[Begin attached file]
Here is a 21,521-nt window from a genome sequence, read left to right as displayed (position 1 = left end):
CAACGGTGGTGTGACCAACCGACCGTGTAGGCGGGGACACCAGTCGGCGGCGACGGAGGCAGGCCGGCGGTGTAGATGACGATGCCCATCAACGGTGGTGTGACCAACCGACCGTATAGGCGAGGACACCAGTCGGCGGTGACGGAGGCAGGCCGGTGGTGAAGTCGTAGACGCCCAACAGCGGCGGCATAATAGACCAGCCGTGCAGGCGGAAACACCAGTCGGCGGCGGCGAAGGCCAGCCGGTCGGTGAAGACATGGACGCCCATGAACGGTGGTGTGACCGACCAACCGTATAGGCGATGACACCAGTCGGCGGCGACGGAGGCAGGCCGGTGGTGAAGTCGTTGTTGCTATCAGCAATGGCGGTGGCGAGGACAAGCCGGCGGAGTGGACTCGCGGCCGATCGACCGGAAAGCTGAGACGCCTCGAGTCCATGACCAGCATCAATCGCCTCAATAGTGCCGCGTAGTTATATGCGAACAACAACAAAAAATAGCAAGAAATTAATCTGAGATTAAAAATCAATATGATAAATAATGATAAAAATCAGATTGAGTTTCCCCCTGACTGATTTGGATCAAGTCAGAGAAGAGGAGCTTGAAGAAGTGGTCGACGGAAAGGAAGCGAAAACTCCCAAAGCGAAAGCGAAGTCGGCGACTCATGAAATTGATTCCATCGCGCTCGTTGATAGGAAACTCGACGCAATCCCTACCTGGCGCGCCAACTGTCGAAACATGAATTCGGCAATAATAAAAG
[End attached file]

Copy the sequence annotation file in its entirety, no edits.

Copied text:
Here is a 21,521-nt window from a genome sequence, read left to right as displayed (position 1 = left end):
CAACGGTGGTGTGACCAACCGACCGTGTAGGCGGGGACACCAGTCGGCGGCGACGGAGGCAGGCCGGCGGTGTAGATGACGATGCCCATCAACGGTGGTGTGACCAACCGACCGTATAGGCGAGGACACCAGTCGGCGGTGACGGAGGCAGGCCGGTGGTGAAGTCGTAGACGCCCAACAGCGGCGGCATAATAGACCAGCCGTGCAGGCGGAAACACCAGTCGGCGGCGGCGAAGGCCAGCCGGTCGGTGAAGACATGGACGCCCATGAACGGTGGTGTGACCGACCAACCGTATAGGCGATGACACCAGTCGGCGGCGACGGAGGCAGGCCGGTGGTGAAGTCGTTGTTGCTATCAGCAATGGCGGTGGCGAGGACAAGCCGGCGGAGTGGACTCGCGGCCGATCGACCGGAAAGCTGAGACGCCTCGAGTCCATGACCAGCATCAATCGCCTCAATAGTGCCGCGTAGTTATATGCGAACAACAACAAAAAATAGCAAGAAATTAATCTGAGATTAAAAATCAATATGATAAATAATGATAAAAATCAGATTGAGTTTCCCCCTGACTGATTTGGATCAAGTCAGAGAAGAGGAGCTTGAAGAAGTGGTCGACGGAAAGGAAGCGAAAACTCCCAAAGCGAAAGCGAAGTCGGCGACTCATGAAATTGATTCCATCGCGCTCGTTGATAGGAAACTCGACGCAATCCCTACCTGGCGCGCCAACTGTCGAAACATGAATTCGGCAATAATAAAAG